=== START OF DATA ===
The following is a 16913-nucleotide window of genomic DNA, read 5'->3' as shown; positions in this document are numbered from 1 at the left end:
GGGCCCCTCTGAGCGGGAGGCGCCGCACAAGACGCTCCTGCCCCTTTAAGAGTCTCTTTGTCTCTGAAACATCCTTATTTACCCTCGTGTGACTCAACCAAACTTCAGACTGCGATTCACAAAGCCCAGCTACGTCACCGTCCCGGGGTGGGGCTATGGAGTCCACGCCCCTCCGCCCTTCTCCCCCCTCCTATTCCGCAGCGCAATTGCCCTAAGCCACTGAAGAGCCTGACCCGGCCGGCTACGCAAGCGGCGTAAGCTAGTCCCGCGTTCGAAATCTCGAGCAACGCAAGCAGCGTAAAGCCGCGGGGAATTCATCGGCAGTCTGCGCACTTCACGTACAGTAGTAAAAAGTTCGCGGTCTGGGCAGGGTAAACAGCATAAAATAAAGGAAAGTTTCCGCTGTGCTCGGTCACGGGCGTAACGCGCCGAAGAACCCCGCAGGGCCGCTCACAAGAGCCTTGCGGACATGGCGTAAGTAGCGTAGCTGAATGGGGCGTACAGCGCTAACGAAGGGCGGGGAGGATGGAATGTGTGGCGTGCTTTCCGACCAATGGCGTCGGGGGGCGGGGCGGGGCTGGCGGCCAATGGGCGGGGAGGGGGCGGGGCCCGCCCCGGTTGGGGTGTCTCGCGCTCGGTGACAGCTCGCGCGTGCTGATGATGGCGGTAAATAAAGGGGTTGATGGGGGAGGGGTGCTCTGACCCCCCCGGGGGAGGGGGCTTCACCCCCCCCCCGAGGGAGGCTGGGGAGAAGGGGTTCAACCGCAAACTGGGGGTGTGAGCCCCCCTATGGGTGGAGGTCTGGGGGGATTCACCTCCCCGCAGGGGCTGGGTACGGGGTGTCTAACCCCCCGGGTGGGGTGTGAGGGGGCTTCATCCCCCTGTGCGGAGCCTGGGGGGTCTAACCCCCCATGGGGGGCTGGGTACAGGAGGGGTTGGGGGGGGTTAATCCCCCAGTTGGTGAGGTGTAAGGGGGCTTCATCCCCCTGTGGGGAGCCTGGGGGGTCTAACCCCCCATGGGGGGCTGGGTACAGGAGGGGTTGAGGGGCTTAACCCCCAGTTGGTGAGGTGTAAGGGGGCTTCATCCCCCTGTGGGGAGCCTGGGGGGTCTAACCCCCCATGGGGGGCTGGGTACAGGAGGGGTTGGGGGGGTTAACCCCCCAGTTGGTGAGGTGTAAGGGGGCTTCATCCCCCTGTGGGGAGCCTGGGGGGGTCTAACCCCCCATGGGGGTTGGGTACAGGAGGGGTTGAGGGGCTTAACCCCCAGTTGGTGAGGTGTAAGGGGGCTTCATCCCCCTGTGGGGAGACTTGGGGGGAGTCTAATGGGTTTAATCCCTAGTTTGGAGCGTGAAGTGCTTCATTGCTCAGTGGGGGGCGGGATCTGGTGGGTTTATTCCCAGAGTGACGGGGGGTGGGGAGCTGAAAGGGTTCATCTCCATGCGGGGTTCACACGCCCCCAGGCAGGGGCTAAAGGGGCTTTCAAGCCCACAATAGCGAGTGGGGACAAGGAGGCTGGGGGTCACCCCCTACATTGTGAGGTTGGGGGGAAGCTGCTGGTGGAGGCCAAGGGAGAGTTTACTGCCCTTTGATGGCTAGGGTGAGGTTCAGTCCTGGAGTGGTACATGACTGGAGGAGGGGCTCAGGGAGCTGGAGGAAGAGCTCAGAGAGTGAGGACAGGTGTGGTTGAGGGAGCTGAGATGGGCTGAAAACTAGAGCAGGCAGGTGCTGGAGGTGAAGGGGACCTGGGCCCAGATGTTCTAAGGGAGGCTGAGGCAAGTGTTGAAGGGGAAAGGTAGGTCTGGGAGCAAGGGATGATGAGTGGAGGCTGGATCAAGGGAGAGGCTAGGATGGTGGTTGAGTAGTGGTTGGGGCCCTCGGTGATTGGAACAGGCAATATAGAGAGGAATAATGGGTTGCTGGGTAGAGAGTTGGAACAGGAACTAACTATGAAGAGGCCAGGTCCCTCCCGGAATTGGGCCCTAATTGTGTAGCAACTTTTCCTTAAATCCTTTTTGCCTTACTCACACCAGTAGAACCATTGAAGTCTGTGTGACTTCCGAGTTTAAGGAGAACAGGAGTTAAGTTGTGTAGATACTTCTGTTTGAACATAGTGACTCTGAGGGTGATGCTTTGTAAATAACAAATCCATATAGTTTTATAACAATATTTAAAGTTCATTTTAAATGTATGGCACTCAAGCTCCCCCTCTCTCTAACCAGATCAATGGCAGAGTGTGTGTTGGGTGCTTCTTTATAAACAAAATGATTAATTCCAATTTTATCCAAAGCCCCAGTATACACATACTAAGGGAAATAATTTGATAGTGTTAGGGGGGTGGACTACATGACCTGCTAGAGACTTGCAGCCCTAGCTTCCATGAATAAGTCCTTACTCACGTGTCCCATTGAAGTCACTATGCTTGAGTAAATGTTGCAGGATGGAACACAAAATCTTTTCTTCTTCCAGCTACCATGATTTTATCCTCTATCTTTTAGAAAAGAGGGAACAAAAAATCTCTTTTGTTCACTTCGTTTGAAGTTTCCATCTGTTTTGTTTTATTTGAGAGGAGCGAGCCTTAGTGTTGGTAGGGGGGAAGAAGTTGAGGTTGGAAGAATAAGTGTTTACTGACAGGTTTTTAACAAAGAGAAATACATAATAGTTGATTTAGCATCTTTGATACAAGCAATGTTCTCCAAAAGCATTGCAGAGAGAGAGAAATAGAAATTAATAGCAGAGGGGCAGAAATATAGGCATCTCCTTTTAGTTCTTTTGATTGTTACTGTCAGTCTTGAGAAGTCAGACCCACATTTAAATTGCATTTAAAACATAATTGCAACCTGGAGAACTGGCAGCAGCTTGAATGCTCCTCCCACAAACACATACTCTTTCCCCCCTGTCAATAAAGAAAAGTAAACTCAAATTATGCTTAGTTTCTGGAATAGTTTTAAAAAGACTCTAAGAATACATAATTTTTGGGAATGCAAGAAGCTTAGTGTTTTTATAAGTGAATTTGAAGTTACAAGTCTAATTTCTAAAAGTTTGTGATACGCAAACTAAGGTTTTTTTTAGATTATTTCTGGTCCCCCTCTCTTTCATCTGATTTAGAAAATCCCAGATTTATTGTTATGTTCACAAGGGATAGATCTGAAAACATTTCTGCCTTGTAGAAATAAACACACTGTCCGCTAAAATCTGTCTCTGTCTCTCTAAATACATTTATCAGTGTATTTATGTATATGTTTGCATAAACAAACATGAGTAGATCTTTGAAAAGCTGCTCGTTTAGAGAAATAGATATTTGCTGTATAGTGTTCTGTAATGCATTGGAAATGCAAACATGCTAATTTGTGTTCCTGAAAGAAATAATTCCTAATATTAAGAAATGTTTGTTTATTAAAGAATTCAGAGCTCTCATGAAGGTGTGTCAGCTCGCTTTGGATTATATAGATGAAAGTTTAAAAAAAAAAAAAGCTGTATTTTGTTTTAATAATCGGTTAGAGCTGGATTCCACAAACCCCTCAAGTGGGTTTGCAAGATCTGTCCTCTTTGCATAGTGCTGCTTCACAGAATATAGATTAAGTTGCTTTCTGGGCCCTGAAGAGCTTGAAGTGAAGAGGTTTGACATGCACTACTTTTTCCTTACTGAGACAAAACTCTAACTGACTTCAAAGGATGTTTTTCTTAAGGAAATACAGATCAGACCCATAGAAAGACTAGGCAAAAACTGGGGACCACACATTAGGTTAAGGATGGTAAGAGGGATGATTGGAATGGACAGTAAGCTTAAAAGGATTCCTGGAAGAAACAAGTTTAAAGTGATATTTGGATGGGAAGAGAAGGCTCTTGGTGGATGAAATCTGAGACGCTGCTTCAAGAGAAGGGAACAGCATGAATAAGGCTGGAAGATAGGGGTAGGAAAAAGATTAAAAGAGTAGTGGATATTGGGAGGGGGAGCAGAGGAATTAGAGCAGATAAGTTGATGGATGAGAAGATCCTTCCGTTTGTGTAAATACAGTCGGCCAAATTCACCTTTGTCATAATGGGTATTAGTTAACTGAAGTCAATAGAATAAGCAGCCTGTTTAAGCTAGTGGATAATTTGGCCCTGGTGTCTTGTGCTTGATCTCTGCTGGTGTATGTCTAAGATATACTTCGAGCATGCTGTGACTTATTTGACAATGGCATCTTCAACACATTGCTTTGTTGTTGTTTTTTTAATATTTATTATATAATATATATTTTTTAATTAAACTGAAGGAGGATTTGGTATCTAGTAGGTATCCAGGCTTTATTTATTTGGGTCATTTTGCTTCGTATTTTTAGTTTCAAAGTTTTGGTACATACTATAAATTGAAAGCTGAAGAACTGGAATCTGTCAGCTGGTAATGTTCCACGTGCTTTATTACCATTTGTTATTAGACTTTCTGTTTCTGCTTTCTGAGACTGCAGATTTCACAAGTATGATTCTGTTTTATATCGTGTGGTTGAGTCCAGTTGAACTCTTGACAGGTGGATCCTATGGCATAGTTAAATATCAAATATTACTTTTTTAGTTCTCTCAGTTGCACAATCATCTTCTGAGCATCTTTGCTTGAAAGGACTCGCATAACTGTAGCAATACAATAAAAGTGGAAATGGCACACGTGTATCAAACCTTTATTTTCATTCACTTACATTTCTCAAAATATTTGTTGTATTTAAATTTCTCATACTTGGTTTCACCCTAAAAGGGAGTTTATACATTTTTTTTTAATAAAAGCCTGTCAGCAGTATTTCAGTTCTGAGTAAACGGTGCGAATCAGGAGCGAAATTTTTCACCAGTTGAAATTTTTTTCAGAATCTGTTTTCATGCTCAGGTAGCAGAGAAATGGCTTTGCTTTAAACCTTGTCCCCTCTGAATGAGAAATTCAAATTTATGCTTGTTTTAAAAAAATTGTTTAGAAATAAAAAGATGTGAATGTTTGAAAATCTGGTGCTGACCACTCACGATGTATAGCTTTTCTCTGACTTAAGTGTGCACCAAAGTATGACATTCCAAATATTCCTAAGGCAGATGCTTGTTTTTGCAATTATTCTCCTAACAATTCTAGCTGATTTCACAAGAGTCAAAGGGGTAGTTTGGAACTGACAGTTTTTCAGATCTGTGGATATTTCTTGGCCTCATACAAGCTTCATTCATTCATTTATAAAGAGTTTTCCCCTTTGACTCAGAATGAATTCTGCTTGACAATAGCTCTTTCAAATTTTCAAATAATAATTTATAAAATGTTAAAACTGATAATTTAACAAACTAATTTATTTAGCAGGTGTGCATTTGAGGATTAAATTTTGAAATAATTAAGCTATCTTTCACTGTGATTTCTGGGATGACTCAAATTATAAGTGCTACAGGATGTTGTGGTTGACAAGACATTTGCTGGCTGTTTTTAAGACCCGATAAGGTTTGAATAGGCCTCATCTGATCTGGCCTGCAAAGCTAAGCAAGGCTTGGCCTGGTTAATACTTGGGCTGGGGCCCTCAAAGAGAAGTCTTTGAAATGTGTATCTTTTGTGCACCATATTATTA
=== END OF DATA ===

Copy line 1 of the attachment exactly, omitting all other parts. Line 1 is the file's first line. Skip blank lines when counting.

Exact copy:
The following is a 16913-nucleotide window of genomic DNA, read 5'->3' as shown; positions in this document are numbered from 1 at the left end: